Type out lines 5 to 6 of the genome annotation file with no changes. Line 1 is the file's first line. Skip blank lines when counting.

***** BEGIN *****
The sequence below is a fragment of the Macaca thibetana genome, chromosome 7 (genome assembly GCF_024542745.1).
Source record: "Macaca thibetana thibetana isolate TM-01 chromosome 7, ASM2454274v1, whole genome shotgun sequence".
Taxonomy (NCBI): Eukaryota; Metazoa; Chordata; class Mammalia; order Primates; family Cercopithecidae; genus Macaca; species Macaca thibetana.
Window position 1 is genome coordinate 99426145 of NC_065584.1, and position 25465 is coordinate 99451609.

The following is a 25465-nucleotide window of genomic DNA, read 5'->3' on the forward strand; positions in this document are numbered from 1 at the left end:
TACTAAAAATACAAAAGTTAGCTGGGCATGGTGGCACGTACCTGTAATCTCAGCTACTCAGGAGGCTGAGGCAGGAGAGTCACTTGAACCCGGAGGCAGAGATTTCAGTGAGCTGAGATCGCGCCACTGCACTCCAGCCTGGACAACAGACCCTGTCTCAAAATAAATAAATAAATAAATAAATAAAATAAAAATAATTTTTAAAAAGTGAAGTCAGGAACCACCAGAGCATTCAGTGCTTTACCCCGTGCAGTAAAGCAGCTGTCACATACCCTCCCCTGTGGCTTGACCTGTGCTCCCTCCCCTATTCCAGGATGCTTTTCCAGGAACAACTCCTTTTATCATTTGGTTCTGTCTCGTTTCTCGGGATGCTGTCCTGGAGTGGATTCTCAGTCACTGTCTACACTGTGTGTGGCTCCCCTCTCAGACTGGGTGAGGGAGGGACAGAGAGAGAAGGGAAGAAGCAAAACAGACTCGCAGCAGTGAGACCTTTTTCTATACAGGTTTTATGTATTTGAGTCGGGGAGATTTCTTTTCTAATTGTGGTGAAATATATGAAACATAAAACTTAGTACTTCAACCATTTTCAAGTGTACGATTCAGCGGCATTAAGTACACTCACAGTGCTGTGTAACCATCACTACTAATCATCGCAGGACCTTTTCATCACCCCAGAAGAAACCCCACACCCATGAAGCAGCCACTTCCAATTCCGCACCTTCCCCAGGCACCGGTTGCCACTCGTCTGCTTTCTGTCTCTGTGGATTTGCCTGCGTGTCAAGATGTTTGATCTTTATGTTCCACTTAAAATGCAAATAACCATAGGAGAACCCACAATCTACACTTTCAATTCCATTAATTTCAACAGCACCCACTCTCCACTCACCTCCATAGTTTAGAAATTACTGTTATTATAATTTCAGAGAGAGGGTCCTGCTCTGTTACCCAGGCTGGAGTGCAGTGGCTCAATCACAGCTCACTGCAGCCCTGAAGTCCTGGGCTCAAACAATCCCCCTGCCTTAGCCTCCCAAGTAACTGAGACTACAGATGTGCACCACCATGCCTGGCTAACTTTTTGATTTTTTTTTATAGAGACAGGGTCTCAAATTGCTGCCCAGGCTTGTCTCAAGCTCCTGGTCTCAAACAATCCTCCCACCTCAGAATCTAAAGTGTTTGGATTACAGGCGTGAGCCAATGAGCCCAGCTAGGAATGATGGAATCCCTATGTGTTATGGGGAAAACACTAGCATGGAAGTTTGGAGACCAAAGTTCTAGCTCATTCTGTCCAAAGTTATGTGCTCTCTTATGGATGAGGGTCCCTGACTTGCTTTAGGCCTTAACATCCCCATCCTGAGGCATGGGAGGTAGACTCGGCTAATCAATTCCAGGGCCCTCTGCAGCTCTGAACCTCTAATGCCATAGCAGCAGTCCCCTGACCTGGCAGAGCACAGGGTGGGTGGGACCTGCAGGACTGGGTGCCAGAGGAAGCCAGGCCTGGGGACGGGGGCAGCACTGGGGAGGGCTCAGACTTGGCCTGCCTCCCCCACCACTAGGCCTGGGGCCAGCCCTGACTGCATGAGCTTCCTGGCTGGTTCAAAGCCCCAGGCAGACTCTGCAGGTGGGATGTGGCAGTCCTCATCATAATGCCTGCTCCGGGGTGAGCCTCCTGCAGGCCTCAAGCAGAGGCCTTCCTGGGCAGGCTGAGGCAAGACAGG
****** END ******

The following is a 25465-nucleotide window of genomic DNA, read 5'->3' on the forward strand; positions in this document are numbered from 1 at the left end:
TACTAAAAATACAAAAGTTAGCTGGGCATGGTGGCACGTACCTGTAATCTCAGCTACTCAGGAGGCTGAGGCAGGAGAGTCACTTGAACCCGGAGGCAGAGATTTCAGTGAGCTGAGATCGCGCCACTGCACTCCAGCCTGGACAACAGACCCTGTCTCAAAATAAATAAATAAATAAATAAATAAAATAAAAATAATTTTTAAAAAGTGAAGTCAGGAACCACCAGAGCATTCAGTGCTTTACCCCGTGCAGTAAAGCAGCTGTCACATACCCTCCCCTGTGGCTTGACCTGTGCTCCCTCCCCTATTCCAGGATGCTTTTCCAGGAACAACTCCTTTTATCATTTGGTTCTGTCTCGTTTCTCGGGATGCTGTCCTGGAGTGGATTCTCAGTCACTGTCTACACTGTGTGTGGCTCCCCTCTCAGACTGGGTGAGGGAGGGACAGAGAGAGAAGGGAAGAAGCAAAACAGACTCGCAGCAGTGAGACCTTTTTCTATACAGGTTTTATGTATTTGAGTCGGGGAGATTTCTTTTCTAATTGTGGTGAAATATATGAAACATAAAACTTAGTACTTCAACCATTTTCAAGTGTACGATTCAGCGGCATTAAGTACACTCACAGTGCTGTGTAACCATCACTACTAATCATCGCAGGACCTTTTCATCACCCCAGAAGAAACCCCACACCCATGAAGCAGCCACTTCCAATTCCGCACCTTCCCCAGGCACCGGTTGCCACTCGTCTGCTTTCTGTCTCTGTGGATTTGCCTGCGTGTCAAGATGTTTGATCTTTATGTTCCACTTAAAATGCAAATAACCATAGGAGAACCCACAATCTACACTTTCAATTCCATTAATTTCAACAGCACCCACTCTCCACTCACCTCCATAGTTTAGAAATTACTGTTATTATAATTTCAGAGAGAGGGTCCTGCTCTGTTACCCAGGCTGGAGTGCAGTGGCTCAATCACAGCTCACTGCAGCCCTGAAGTCCTGGGCTCAAACAATCCCCCTGCCTTAGCCTCCCAAGTAACTGAGACTACAGATGTGCACCACCATGCCTGGCTAACTTTTTGATTTTTTTTTATAGAGACAGGGTCTCAAATTGCTGCCCAGGCTTGTCTCAAGCTCCTGGTCTCAAACAATCCTCCCACCTCAGAATCTAAAGTGTTTGGATTACAGGCGTGAGCCAATGAGCCCAGCTAGGAATGATGGAATCCCTATGTGTTATGGGGAAAACACTAGCATGGAAGTTTGGAGACCAAAGTTCTAGCTCATTCTGTCCAAAGTTATGTGCTCTCTTATGGATGAGGGTCCCTGACTTGCTTTAGGCCTTAACATCCCCATCCTGAGGCATGGGAGGTAGACTCGGCTAATCAATTCCAGGGCCCTCTGCAGCTCTGAACCTCTAATGCCATAGCAGCAGTCCCCTGACCTGGCAGAGCACAGGGTGGGTGGGACCTGCAGGACTGGGTGCCAGAGGAAGCCAGGCCTGGGGACGGGGGCAGCACTGGGGAGGGCTCAGACTTGGCCTGCCTCCCCCACCACTAGGCCTGGGGCCAGCCCTGACTGCATGAGCTTCCTGGCTGGTTCAAAGCCCCAGGCAGACTCTGCAGGTGGGATGTGGCAGTCCTCATCATAATGCCTGCTCCGGGGTGAGCCTCCTGCAGGCCTCAAGCAGAGGCCTTCCTGGGCAGGCTGAGGCAAGACAGG